/ / The Little House Cookbook, Part 1: Apple Turnovers

The Little House Cookbook, Part 1: Apple Turnovers

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Back in June, I lamented the fact that I was so busy, I couldn’t fulfill my summertime goal of cooking my way through The Little House Cookbook. No longer!

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Although summer is almost is over, my goal remains. Why not make it a long-term goal? Over the next however long (way to make a SMART goal, Jessie), I will make every single recipe in The Little House Cookbook. As written. This experience should be interesting as some recipes call for ingredients that I literally cannot procure. Like starlings, a type of small bird that must be hunted wild. I have a feeling that the end of this journey will involve some creative shenanigans.

You might be wondering why in Maddie‘s name would I want to cook through a book of old-timey pioneer recipes that use obscure ingredients and little seasoning?

(1) I like a challenge.
(2) Coincidentally, I also enjoy occasional kitchen torture.
(3) Just kidding. These recipes are actually really fun, and they have tons of history behind them. The 1800’s were an interesting time in America.
(4) I’ve made some of the recipes before. Verdict? Awesome.
(5) I’ve been a huge fan of the Little House books since I was a kid.

And finally,

(6) As mentioned in this classic post, The Little House Cookbook is one of my five most influential cookbooks. In fact, I would go so far as to say it is my most influential cookbook of all time.

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Quoted from the aforementioned post:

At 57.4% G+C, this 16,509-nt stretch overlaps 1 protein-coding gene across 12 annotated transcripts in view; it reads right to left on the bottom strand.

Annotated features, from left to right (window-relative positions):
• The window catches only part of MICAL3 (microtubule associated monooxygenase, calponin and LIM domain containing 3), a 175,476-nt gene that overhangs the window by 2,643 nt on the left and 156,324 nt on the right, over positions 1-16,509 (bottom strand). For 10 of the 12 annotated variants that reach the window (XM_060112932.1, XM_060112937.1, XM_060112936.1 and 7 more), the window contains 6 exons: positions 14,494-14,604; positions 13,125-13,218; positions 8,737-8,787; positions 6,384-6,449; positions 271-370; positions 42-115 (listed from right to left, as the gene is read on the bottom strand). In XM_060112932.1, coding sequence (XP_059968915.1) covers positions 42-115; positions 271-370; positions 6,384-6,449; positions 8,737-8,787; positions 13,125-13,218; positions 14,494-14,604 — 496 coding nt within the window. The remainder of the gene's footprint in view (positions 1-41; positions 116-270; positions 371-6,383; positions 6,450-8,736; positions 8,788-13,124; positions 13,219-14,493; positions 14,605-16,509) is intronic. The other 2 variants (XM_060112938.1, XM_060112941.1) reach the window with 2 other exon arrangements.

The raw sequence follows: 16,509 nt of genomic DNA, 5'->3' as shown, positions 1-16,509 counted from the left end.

The very first real recipe I ever cooked was from The Little House Cookbook. Up until the age of nine or ten, the most โ€œcookingโ€ I had ever done was to layer roast beef and cheese in a dish, sprinkle it with salt, and microwave it (no, Iโ€™m NOT kidding). Then one day, I laid my eager little hands on this cookbook and took a leap forward in culinary prowess in the form of Almanzoโ€™s apple turnovers, made from scratch. Sure, apple juice ran everywhere and the crust was thicker than a hand-knit sweater, but those turnovers were MINE.

(On a side note: How narcissistic cool is it that I quoted from my own post within a new post? There’s something very meta about it.)

Of course, I had to begin with the classic apple turnover.

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While mixing the filling ingredients, I encountered my first stumbling block. Having gained some kitchen experience in the last, oh, twenty years or so, I was tempted to add “embellishments” to the original recipe. Honey inched its way toward the apples, and lemon dangled precariously over the innocent bowl. It was a battle, dear reader.

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Using these ingredients would have abandoned the pioneer spirit. Almanzo’s family surely would have had access to honey, yet molasses would have been used more often as a sweetener and that would have overwhelmed the apples. As for lemons? They were a rare treat.